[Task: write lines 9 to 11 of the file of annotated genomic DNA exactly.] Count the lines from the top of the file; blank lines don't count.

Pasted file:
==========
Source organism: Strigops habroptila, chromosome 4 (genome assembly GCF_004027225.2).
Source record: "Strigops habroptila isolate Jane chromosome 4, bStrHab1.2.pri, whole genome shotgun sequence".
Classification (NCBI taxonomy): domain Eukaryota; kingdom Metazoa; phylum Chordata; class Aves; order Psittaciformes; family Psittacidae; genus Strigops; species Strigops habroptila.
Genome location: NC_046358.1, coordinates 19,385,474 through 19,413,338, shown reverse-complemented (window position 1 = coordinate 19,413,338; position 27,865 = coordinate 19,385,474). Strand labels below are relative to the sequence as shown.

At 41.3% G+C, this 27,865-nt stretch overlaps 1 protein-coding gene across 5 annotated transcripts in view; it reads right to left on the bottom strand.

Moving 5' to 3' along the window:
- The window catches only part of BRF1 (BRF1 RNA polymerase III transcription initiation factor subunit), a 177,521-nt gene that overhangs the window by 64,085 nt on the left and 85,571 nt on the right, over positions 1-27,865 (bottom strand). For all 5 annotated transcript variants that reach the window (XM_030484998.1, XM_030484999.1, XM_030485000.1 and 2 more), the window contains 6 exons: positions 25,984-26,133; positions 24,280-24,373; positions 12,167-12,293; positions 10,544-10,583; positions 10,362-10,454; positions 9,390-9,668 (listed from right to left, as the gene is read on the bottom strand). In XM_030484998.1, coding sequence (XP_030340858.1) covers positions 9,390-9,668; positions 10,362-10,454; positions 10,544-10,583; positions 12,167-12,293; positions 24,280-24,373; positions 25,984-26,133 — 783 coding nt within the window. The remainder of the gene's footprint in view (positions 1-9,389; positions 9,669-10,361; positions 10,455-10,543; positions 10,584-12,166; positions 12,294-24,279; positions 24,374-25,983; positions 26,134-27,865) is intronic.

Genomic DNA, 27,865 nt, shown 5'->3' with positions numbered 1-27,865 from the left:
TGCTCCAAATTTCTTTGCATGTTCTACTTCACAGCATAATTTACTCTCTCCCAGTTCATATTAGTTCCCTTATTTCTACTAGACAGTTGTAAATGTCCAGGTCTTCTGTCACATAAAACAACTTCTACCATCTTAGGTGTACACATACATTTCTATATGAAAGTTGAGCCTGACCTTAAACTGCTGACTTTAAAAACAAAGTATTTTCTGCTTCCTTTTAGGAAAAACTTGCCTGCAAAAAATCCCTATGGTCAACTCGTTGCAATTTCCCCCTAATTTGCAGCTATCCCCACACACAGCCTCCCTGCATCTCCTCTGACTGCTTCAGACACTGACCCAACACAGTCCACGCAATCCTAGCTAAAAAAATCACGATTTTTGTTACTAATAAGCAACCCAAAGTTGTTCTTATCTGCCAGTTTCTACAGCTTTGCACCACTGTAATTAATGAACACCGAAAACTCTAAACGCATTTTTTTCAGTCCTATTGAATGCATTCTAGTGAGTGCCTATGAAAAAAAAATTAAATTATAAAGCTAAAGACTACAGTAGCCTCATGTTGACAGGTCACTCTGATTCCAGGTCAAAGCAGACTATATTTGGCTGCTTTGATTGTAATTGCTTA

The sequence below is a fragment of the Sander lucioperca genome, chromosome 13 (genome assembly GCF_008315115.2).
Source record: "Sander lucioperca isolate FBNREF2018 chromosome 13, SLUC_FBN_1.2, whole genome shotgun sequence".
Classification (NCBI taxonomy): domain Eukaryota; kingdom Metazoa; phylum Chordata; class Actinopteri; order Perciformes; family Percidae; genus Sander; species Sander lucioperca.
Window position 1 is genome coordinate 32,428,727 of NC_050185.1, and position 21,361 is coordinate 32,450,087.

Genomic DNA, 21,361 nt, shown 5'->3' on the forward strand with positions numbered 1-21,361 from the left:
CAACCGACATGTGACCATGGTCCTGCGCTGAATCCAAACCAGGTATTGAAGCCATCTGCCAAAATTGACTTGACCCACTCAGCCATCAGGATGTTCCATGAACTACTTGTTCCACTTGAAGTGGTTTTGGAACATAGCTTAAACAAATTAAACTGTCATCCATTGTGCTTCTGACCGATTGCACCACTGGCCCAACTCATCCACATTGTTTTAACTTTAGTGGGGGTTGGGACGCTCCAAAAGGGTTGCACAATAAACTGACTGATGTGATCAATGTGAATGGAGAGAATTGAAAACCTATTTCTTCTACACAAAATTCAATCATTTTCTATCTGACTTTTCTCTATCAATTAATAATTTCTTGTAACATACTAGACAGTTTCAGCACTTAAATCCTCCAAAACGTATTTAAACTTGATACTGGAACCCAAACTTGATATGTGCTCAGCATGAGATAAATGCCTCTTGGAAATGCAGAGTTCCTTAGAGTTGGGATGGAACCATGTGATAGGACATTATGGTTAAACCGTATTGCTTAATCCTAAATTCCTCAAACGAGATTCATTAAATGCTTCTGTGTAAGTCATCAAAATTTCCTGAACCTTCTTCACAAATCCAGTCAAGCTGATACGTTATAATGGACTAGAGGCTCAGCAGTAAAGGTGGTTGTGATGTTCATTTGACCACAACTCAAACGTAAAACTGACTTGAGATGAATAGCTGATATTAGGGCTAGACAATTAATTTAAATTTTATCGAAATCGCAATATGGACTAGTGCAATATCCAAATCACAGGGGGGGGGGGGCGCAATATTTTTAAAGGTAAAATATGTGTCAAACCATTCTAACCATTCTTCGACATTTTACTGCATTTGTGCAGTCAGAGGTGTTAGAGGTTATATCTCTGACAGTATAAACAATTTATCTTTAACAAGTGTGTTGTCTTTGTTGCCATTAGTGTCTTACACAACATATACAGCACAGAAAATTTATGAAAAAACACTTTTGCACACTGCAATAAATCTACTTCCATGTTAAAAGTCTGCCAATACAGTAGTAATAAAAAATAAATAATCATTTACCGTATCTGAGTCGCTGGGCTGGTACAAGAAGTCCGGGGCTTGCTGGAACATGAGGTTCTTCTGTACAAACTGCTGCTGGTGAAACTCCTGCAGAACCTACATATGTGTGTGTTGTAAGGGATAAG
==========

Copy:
TGCTCCAAATTTCTTTGCATGTTCTACTTCACAGCATAATTTACTCTCTCCCAGTTCATATTAGTTCCCTTATTTCTACTAGACAGTTGTAAATGTCCAGGTCTTCTGTCACATAAAACAACTTCTACCATCTTAGGTGTACACATACATTTCTATATGAAAGTTGAGCCTGACCTTAAACTGCTGACTTTAAAAACAAAGTATTTTCTGCTTCCTTTTAGGAAAAACTTGCCTGCAAAAAATCCCTATGGTCAACTCGTTGCAATTTCCCCCTAATTTGCAGCTATCCCCACACACAGCCTCCCTGCATCTCCTCTGACTGCTTCAGACACTGACCCAACACAGTCCACGCAATCCTAGCTAAAAAAATCACGATTTTTGTTACTAATAAGCAACCCAAAGTTGTTCTTATCTGCCAGTTTCTACAGCTTTGCACCACTGTAATTAATGAACACCGAAAACTCTAAACGCATTTTTTTCAGTCCTATTGAATGCATTCTAGTGAGTGCCTATGAAAAAAAAATTAAATTATAAAGCTAAAGACTACAGTAGCCTCATGTTGACAGGTCACTCTGATTCCAGGTCAAAGCAGACTATATTTGGCTGCTTTGATTGTAATTGCTTA

The sequence below is a fragment of the Sander lucioperca genome, chromosome 13 (genome assembly GCF_008315115.2).
Source record: "Sander lucioperca isolate FBNREF2018 chromosome 13, SLUC_FBN_1.2, whole genome shotgun sequence".